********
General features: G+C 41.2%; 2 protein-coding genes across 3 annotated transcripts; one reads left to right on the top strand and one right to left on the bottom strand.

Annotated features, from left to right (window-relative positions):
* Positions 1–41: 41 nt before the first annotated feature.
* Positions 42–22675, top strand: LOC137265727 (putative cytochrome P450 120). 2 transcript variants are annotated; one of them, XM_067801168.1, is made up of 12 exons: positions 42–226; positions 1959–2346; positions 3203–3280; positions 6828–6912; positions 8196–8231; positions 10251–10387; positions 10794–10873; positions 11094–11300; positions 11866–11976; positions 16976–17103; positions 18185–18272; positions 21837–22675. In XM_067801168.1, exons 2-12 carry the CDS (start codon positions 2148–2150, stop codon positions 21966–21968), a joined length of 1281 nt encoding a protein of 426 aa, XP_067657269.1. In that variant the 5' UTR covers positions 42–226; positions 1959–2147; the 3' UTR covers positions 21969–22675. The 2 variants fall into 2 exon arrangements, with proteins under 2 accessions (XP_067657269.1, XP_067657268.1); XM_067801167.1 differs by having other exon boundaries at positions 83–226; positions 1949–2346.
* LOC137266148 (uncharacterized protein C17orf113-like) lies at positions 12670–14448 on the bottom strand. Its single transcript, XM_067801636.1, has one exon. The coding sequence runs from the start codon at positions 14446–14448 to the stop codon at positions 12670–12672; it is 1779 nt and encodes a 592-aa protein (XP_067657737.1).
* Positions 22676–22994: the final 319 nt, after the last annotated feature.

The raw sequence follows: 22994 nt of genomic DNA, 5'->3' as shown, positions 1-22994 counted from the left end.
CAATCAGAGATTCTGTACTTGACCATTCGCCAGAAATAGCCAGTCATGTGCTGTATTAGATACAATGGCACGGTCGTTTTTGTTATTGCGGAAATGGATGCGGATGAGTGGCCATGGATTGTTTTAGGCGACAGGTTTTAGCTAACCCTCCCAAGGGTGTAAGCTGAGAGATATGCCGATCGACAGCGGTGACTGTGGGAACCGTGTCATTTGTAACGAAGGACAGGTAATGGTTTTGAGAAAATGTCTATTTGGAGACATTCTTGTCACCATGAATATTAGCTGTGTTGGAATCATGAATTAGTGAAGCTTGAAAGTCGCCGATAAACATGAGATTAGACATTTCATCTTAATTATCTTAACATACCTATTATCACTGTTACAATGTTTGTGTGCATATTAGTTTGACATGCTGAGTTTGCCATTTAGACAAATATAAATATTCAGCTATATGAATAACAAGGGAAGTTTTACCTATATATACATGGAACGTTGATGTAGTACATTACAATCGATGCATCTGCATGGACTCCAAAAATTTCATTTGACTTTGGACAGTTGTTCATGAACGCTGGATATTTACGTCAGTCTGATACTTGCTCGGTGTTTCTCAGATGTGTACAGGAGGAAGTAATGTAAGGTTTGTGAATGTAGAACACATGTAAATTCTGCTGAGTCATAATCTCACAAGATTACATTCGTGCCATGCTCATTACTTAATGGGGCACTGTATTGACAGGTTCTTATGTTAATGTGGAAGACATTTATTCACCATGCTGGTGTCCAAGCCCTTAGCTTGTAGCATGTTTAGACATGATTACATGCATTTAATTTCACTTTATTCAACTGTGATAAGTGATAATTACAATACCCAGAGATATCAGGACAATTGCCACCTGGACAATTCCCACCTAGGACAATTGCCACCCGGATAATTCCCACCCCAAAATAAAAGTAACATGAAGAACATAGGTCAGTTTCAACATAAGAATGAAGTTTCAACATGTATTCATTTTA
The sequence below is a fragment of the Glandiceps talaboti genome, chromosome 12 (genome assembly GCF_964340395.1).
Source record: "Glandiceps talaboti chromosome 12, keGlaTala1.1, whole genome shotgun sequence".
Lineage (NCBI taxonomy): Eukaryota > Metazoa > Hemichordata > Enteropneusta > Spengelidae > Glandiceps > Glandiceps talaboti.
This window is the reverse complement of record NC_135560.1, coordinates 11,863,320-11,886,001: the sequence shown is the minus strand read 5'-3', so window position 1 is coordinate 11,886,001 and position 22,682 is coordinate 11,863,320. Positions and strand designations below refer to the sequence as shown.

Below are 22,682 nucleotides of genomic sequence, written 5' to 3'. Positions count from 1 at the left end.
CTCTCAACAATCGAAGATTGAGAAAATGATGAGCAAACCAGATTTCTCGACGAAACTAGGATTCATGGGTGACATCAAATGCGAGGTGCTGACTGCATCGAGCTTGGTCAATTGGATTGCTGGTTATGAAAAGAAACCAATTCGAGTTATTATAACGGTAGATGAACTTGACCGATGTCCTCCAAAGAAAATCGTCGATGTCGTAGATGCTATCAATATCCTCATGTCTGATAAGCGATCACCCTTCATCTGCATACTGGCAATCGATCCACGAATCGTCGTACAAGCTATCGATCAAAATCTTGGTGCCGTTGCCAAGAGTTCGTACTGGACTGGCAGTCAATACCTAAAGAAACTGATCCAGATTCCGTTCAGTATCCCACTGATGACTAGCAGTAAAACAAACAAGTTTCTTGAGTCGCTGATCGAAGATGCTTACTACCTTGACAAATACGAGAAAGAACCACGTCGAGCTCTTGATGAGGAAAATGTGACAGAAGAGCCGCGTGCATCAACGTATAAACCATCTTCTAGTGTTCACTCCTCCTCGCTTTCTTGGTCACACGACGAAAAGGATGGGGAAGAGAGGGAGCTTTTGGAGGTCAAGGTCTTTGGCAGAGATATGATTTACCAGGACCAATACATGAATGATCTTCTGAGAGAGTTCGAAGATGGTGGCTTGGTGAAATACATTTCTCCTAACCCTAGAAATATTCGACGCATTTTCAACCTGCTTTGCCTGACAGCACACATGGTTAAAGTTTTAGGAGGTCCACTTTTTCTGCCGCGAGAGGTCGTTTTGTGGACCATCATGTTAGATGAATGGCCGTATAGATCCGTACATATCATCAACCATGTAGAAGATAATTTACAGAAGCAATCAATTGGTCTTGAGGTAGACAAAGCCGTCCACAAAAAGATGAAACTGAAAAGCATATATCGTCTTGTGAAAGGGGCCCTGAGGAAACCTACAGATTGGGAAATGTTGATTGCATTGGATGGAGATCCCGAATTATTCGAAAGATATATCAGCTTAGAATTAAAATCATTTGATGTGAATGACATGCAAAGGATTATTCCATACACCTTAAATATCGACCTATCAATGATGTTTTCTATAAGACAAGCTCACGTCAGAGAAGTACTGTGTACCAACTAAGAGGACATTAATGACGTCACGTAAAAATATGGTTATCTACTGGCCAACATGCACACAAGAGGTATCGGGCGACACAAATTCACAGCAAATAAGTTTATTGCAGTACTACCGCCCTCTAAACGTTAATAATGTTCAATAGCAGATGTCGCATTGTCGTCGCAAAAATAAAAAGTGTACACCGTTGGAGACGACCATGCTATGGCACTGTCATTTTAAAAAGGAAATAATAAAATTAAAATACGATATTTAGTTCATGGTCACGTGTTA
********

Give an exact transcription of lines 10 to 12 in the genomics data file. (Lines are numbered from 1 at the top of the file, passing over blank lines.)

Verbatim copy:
Source record: "Glandiceps talaboti chromosome 12, keGlaTala1.1, whole genome shotgun sequence".
Lineage (NCBI taxonomy): Eukaryota > Metazoa > Hemichordata > Enteropneusta > Spengelidae > Glandiceps > Glandiceps talaboti.
This window is the reverse complement of record NC_135560.1, coordinates 11,863,320-11,886,001: the sequence shown is the minus strand read 5'-3', so window position 1 is coordinate 11,886,001 and position 22,682 is coordinate 11,863,320. Positions and strand designations below refer to the sequence as shown.